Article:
Shakespeare's The Tempest and Marlowe's Doctor Faustus Essay

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Shakespeare's brilliant portrayal of Prospero's use of magic and power continues to draw both readers and audiences with The Tempest's many meanings and interpretations. As a main character, Prospero, is a person that many people can identify themselves with, with his want to achieve his desires and gain power over others through the use of magic. It is this identification that exceeds Shakespearean works, with The Tempest both emulating and presenting themes from other works in the Elizabethan period. Such as Christopher Marlowe's “Doctor Faustus”, a play written twenty years prior to The Tempest, containing the same themes of magic and power. Also, Both Faustus and Prospero portray the idea that power, such as magic, originates from …show more content…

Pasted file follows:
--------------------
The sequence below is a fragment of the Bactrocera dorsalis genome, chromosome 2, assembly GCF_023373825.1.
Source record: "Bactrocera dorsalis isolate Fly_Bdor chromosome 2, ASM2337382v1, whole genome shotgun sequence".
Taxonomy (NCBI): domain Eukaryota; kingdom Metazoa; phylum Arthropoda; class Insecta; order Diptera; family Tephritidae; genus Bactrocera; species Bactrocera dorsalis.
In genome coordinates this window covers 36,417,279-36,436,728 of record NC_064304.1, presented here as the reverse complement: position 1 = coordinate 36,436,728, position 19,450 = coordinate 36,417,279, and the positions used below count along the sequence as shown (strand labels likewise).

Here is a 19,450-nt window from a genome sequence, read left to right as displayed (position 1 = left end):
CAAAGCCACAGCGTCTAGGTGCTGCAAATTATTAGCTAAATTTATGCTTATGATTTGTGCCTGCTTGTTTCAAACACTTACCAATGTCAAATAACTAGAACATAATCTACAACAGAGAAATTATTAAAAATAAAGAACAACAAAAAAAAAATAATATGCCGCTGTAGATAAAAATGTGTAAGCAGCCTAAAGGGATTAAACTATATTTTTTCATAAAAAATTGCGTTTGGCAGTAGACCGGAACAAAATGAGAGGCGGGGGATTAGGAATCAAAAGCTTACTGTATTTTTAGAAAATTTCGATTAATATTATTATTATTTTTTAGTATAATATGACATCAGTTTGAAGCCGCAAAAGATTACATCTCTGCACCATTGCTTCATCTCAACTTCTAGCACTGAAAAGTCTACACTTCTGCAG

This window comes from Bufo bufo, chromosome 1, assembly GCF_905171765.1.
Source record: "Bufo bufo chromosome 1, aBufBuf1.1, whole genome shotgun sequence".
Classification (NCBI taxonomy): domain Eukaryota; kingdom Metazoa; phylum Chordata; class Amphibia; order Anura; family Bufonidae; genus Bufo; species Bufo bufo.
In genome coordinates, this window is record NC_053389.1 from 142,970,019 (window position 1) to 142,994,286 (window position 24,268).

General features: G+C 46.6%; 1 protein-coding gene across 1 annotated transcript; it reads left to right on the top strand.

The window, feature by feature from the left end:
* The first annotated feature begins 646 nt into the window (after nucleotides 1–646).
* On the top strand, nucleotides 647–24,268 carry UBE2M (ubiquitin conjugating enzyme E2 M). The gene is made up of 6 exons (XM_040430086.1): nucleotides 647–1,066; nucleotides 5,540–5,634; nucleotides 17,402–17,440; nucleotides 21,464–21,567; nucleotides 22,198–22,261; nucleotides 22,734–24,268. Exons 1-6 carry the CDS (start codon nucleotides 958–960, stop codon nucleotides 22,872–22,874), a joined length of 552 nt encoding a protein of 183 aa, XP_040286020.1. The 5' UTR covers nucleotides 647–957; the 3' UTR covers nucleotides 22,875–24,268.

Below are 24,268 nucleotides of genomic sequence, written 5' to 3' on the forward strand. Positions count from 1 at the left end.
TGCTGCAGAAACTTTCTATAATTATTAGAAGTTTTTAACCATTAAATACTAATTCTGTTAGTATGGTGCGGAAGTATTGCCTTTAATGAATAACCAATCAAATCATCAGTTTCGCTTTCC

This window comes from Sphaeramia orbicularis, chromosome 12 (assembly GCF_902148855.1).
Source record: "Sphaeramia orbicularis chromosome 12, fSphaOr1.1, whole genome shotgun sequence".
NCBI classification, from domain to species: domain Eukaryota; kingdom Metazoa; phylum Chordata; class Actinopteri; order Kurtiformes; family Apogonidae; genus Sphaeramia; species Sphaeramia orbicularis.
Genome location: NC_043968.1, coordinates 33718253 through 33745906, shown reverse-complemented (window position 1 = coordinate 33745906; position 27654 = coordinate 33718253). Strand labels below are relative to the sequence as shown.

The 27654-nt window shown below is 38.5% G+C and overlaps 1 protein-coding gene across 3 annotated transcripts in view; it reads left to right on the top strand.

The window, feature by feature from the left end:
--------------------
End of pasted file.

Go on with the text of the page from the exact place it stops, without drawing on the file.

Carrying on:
One of those links leads to The Tempest, which can be seen as an alternative ending to Faustus, where the magic book is finally destroyed. Doctor Faustus is a quest into the underworld, where one is able to explore within reason, such as the “descent of Orpheus into the Underworld” (Woodman 68). Faustus decides to “settle [his] studies”, and search beyond the average books of the Renaissance curriculum, such as the “metaphysics of magicians/and necromantic books”, becoming an overreacher (Marlowe 1.1.1,1.1.50-52). The books Faustus reads do not have evil motives, and are not satanic, some of books used to be thought of as essential for the Renaissance curriculum; However, these books promote the ambition of intellect, and challenge the solidarity of social and religious doctrines, so they are excluded by the society because of prejudice. Faustus' reading of these books promise him riches and power: “his dominion that exceeds in this/Stretcheth as far as doth the mind of man./A sound magician is a demi-god” (1.1.61-63). Here enters Mephistopheles, a demon, who comes with the blunt announcement that he “came hither of [his] own accord”, that Faustus' books have no power on Mephistopheles, or any demon for that matter, therefore Mephistopheles can't serve Faustus without his Lord Lucifer's permission (1.3.44). Mephistopheles then reveals that there is no power or demonic force in the books, the books are merely a signal for demons to “fly in hope to get [the reader's]

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